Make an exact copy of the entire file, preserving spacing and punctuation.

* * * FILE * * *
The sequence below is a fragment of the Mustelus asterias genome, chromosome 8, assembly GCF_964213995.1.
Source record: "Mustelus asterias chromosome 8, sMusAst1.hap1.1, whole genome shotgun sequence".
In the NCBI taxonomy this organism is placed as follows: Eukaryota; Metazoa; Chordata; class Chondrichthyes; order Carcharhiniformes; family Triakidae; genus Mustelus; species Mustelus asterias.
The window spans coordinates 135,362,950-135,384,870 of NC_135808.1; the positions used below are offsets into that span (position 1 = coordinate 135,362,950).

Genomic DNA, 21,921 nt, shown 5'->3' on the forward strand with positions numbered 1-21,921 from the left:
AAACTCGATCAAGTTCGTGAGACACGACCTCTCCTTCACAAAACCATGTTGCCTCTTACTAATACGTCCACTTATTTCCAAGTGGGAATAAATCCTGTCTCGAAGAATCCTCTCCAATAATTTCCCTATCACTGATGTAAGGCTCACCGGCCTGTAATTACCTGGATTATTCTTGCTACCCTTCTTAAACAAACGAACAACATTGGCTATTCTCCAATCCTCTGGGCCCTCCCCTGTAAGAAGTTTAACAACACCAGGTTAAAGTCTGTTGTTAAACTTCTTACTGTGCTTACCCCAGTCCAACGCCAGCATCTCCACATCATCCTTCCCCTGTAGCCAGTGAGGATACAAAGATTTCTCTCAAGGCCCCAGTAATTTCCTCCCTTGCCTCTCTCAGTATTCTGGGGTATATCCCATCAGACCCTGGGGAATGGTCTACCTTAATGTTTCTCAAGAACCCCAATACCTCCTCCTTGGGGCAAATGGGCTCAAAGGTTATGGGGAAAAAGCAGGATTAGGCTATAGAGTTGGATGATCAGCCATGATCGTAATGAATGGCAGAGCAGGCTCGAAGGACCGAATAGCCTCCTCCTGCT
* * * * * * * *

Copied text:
The sequence below is a fragment of the Mustelus asterias genome, chromosome 8, assembly GCF_964213995.1.
Source record: "Mustelus asterias chromosome 8, sMusAst1.hap1.1, whole genome shotgun sequence".
In the NCBI taxonomy this organism is placed as follows: Eukaryota; Metazoa; Chordata; class Chondrichthyes; order Carcharhiniformes; family Triakidae; genus Mustelus; species Mustelus asterias.
The window spans coordinates 135,362,950-135,384,870 of NC_135808.1; the positions used below are offsets into that span (position 1 = coordinate 135,362,950).

Genomic DNA, 21,921 nt, shown 5'->3' on the forward strand with positions numbered 1-21,921 from the left:
AAACTCGATCAAGTTCGTGAGACACGACCTCTCCTTCACAAAACCATGTTGCCTCTTACTAATACGTCCACTTATTTCCAAGTGGGAATAAATCCTGTCTCGAAGAATCCTCTCCAATAATTTCCCTATCACTGATGTAAGGCTCACCGGCCTGTAATTACCTGGATTATTCTTGCTACCCTTCTTAAACAAACGAACAACATTGGCTATTCTCCAATCCTCTGGGCCCTCCCCTGTAAGAAGTTTAACAACACCAGGTTAAAGTCTGTTGTTAAACTTCTTACTGTGCTTACCCCAGTCCAACGCCAGCATCTCCACATCATCCTTCCCCTGTAGCCAGTGAGGATACAAAGATTTCTCTCAAGGCCCCAGTAATTTCCTCCCTTGCCTCTCTCAGTATTCTGGGGTATATCCCATCAGACCCTGGGGAATGGTCTACCTTAATGTTTCTCAAGAACCCCAATACCTCCTCCTTGGGGCAAATGGGCTCAAAGGTTATGGGGAAAAAGCAGGATTAGGCTATAGAGTTGGATGATCAGCCATGATCGTAATGAATGGCAGAGCAGGCTCGAAGGACCGAATAGCCTCCTCCTGCT